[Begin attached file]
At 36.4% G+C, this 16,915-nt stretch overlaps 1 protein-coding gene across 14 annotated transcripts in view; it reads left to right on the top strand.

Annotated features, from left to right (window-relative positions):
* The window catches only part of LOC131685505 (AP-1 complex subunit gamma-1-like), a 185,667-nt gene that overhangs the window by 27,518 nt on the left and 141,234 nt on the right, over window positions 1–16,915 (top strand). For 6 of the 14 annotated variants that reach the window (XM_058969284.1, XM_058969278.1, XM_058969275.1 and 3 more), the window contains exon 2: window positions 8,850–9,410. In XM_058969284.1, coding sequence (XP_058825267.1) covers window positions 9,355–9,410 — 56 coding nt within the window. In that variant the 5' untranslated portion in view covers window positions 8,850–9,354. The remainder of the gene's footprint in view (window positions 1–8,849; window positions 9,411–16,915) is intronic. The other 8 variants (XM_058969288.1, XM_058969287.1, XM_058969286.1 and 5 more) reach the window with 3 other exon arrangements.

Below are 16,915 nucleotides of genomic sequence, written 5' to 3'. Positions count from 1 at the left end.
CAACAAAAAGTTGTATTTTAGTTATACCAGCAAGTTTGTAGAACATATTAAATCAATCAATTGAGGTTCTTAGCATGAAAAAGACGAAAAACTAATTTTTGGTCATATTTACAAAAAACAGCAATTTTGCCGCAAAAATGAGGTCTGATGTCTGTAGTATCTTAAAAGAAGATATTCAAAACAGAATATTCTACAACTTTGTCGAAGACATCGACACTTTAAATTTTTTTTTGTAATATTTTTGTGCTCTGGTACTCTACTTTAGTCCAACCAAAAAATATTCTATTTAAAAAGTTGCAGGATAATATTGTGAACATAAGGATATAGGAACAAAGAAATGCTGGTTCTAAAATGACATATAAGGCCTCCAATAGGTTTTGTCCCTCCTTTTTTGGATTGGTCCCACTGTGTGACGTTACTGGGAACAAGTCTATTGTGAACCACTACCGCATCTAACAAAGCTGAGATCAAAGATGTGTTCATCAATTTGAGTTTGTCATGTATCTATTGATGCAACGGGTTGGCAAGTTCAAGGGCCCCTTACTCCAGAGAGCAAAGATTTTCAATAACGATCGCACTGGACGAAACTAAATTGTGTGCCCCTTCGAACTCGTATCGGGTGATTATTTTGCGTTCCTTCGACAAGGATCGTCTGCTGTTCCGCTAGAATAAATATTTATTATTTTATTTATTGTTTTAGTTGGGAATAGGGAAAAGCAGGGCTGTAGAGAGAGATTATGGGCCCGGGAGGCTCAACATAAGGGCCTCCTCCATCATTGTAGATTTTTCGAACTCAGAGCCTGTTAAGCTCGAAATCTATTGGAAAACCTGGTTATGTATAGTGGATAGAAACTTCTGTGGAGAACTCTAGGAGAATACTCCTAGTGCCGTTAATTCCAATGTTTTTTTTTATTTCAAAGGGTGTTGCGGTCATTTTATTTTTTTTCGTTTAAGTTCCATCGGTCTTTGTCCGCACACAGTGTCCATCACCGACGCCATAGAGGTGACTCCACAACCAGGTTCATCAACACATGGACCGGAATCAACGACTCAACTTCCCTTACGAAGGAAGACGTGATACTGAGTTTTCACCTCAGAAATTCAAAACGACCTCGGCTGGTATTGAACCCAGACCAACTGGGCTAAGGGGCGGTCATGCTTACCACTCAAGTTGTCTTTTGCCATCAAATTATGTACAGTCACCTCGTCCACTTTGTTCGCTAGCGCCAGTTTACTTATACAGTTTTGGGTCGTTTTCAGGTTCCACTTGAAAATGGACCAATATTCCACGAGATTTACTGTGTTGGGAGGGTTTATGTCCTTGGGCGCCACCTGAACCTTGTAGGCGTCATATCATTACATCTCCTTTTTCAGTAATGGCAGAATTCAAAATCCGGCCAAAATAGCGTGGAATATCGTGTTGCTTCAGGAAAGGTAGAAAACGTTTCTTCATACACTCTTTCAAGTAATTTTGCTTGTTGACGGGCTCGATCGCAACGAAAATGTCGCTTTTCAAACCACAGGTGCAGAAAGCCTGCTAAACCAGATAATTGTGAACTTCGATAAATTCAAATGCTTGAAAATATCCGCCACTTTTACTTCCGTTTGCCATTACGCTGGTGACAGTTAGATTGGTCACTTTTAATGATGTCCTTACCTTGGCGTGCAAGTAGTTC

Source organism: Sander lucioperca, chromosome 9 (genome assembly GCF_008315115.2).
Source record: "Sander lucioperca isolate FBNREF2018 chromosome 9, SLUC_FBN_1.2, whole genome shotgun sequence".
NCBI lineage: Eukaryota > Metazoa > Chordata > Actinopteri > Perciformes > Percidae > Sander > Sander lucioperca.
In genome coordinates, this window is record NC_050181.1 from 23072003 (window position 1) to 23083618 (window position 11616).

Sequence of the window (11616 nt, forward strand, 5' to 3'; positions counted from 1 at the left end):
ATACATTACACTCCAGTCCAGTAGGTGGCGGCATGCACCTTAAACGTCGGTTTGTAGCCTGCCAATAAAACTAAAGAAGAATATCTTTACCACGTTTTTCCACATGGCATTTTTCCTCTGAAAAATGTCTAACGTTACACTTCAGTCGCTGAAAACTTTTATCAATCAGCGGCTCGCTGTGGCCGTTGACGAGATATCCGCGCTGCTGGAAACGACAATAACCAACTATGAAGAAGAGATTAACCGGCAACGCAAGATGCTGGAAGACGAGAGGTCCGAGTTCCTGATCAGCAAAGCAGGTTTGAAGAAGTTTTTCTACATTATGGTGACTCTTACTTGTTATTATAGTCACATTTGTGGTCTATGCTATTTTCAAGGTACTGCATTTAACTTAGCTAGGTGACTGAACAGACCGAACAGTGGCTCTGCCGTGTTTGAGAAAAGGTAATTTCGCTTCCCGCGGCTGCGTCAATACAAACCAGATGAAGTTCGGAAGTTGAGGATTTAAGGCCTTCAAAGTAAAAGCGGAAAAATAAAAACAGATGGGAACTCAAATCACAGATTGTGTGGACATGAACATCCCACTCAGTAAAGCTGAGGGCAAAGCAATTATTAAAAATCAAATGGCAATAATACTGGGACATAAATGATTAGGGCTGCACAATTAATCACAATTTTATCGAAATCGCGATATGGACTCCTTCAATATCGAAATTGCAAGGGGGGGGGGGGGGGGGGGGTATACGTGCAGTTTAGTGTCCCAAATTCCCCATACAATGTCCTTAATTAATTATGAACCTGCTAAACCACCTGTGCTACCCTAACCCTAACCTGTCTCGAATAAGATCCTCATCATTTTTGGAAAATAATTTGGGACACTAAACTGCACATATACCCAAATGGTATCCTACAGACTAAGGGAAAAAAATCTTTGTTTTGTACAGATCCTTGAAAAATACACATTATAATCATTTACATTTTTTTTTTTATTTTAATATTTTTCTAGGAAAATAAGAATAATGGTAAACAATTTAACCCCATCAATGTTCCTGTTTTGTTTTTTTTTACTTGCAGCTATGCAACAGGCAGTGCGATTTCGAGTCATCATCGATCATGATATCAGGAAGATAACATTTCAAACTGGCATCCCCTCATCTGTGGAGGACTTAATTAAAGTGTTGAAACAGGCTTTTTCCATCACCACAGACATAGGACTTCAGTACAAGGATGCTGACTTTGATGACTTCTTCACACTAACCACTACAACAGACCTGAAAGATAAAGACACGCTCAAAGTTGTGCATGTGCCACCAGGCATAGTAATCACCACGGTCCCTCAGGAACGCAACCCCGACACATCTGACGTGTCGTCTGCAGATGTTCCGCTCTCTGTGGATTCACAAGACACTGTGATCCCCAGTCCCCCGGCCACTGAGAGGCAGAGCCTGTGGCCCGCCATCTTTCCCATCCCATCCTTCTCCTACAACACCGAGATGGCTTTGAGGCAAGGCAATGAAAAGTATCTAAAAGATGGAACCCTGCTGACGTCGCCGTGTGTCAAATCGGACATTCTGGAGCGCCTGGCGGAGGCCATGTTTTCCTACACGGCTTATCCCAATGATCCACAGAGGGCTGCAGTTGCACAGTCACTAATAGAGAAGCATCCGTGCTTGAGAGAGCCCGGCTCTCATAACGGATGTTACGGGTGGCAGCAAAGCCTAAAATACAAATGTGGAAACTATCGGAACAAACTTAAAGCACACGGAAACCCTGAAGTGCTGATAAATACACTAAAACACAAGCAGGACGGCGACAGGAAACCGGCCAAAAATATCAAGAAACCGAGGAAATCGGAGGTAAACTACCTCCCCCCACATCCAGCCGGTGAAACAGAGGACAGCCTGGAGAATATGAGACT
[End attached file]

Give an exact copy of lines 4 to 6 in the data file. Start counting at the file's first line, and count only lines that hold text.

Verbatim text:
Below are 16,915 nucleotides of genomic sequence, written 5' to 3'. Positions count from 1 at the left end.
CAACAAAAAGTTGTATTTTAGTTATACCAGCAAGTTTGTAGAACATATTAAATCAATCAATTGAGGTTCTTAGCATGAAAAAGACGAAAAACTAATTTTTGGTCATATTTACAAAAAACAGCAATTTTGCCGCAAAAATGAGGTCTGATGTCTGTAGTATCTTAAAAGAAGATATTCAAAACAGAATATTCTACAACTTTGTCGAAGACATCGACACTTTAAATTTTTTTTTGTAATATTTTTGTGCTCTGGTACTCTACTTTAGTCCAACCAAAAAATATTCTATTTAAAAAGTTGCAGGATAATATTGTGAACATAAGGATATAGGAACAAAGAAATGCTGGTTCTAAAATGACATATAAGGCCTCCAATAGGTTTTGTCCCTCCTTTTTTGGATTGGTCCCACTGTGTGACGTTACTGGGAACAAGTCTATTGTGAACCACTACCGCATCTAACAAAGCTGAGATCAAAGATGTGTTCATCAATTTGAGTTTGTCATGTATCTATTGATGCAACGGGTTGGCAAGTTCAAGGGCCCCTTACTCCAGAGAGCAAAGATTTTCAATAACGATCGCACTGGACGAAACTAAATTGTGTGCCCCTTCGAACTCGTATCGGGTGATTATTTTGCGTTCCTTCGACAAGGATCGTCTGCTGTTCCGCTAGAATAAATATTTATTATTTTATTTATTGTTTTAGTTGGGAATAGGGAAAAGCAGGGCTGTAGAGAGAGATTATGGGCCCGGGAGGCTCAACATAAGGGCCTCCTCCATCATTGTAGATTTTTCGAACTCAGAGCCTGTTAAGCTCGAAATCTATTGGAAAACCTGGTTATGTATAGTGGATAGAAACTTCTGTGGAGAACTCTAGGAGAATACTCCTAGTGCCGTTAATTCCAATGTTTTTTTTTATTTCAAAGGGTGTTGCGGTCATTTTATTTTTTTTCGTTTAAGTTCCATCGGTCTTTGTCCGCACACAGTGTCCATCACCGACGCCATAGAGGTGACTCCACAACCAGGTTCATCAACACATGGACCGGAATCAACGACTCAACTTCCCTTACGAAGGAAGACGTGATACTGAGTTTTCACCTCAGAAATTCAAAACGACCTCGGCTGGTATTGAACCCAGACCAACTGGGCTAAGGGGCGGTCATGCTTACCACTCAAGTTGTCTTTTGCCATCAAATTATGTACAGTCACCTCGTCCACTTTGTTCGCTAGCGCCAGTTTACTTATACAGTTTTGGGTCGTTTTCAGGTTCCACTTGAAAATGGACCAATATTCCACGAGATTTACTGTGTTGGGAGGGTTTATGTCCTTGGGCGCCACCTGAACCTTGTAGGCGTCATATCATTACATCTCCTTTTTCAGTAATGGCAGAATTCAAAATCCGGCCAAAATAGCGTGGAATATCGTGTTGCTTCAGGAAAGGTAGAAAACGTTTCTTCATACACTCTTTCAAGTAATTTTGCTTGTTGACGGGCTCGATCGCAACGAAAATGTCGCTTTTCAAACCACAGGTGCAGAAAGCCTGCTAAACCAGATAATTGTGAACTTCGATAAATTCAAATGCTTGAAAATATCCGCCACTTTTACTTCCGTTTGCCATTACGCTGGTGACAGTTAGATTGGTCACTTTTAATGATGTCCTTACCTTGGCGTGCAAGTAGTTC

Source organism: Sander lucioperca, chromosome 9 (genome assembly GCF_008315115.2).